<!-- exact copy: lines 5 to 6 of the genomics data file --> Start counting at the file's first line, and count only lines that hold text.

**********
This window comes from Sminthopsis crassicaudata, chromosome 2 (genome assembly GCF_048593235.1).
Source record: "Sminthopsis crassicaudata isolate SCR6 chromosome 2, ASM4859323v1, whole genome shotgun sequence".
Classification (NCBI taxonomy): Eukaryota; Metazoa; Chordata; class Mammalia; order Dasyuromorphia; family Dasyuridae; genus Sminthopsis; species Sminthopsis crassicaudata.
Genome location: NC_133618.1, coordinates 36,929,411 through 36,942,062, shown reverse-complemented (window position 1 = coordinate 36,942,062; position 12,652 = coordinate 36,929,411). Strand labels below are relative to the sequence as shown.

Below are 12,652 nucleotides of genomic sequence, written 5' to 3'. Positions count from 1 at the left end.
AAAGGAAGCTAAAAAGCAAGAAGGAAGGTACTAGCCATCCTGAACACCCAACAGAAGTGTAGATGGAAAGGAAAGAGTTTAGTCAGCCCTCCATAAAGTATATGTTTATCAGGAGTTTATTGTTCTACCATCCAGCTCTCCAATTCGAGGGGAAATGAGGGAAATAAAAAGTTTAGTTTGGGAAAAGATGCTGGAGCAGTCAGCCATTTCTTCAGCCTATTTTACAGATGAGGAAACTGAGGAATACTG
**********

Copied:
Below are 12,652 nucleotides of genomic sequence, written 5' to 3'. Positions count from 1 at the left end.
AAAGGAAGCTAAAAAGCAAGAAGGAAGGTACTAGCCATCCTGAACACCCAACAGAAGTGTAGATGGAAAGGAAAGAGTTTAGTCAGCCCTCCATAAAGTATATGTTTATCAGGAGTTTATTGTTCTACCATCCAGCTCTCCAATTCGAGGGGAAATGAGGGAAATAAAAAGTTTAGTTTGGGAAAAGATGCTGGAGCAGTCAGCCATTTCTTCAGCCTATTTTACAGATGAGGAAACTGAGGAATACTG